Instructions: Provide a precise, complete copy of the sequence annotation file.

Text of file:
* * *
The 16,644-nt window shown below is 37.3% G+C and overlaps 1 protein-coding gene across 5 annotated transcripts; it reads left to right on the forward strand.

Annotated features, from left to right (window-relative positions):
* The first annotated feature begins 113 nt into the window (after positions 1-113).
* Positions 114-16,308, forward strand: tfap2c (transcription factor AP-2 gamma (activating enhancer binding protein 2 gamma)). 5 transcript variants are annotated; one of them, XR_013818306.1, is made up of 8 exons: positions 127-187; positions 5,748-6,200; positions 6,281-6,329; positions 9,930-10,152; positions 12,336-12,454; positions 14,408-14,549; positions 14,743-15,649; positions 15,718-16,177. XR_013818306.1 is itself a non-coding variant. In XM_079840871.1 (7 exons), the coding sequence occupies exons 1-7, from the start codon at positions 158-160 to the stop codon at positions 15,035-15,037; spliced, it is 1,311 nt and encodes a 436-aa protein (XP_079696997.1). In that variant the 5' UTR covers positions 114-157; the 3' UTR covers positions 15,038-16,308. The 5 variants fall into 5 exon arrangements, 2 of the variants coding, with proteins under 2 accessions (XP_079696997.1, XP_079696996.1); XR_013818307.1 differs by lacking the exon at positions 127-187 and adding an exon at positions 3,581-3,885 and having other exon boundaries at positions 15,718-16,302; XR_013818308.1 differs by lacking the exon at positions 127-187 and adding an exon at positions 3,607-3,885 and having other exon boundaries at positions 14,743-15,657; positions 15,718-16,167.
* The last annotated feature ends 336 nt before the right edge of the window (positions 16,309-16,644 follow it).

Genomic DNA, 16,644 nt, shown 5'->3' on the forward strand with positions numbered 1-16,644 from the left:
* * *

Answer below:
The 16,644-nt window shown below is 37.3% G+C and overlaps 1 protein-coding gene across 5 annotated transcripts; it reads left to right on the forward strand.

Annotated features, from left to right (window-relative positions):
* The first annotated feature begins 113 nt into the window (after positions 1-113).
* Positions 114-16,308, forward strand: tfap2c (transcription factor AP-2 gamma (activating enhancer binding protein 2 gamma)). 5 transcript variants are annotated; one of them, XR_013818306.1, is made up of 8 exons: positions 127-187; positions 5,748-6,200; positions 6,281-6,329; positions 9,930-10,152; positions 12,336-12,454; positions 14,408-14,549; positions 14,743-15,649; positions 15,718-16,177. XR_013818306.1 is itself a non-coding variant. In XM_079840871.1 (7 exons), the coding sequence occupies exons 1-7, from the start codon at positions 158-160 to the stop codon at positions 15,035-15,037; spliced, it is 1,311 nt and encodes a 436-aa protein (XP_079696997.1). In that variant the 5' UTR covers positions 114-157; the 3' UTR covers positions 15,038-16,308. The 5 variants fall into 5 exon arrangements, 2 of the variants coding, with proteins under 2 accessions (XP_079696997.1, XP_079696996.1); XR_013818307.1 differs by lacking the exon at positions 127-187 and adding an exon at positions 3,581-3,885 and having other exon boundaries at positions 15,718-16,302; XR_013818308.1 differs by lacking the exon at positions 127-187 and adding an exon at positions 3,607-3,885 and having other exon boundaries at positions 14,743-15,657; positions 15,718-16,167.
* The last annotated feature ends 336 nt before the right edge of the window (positions 16,309-16,644 follow it).

Genomic DNA, 16,644 nt, shown 5'->3' on the forward strand with positions numbered 1-16,644 from the left: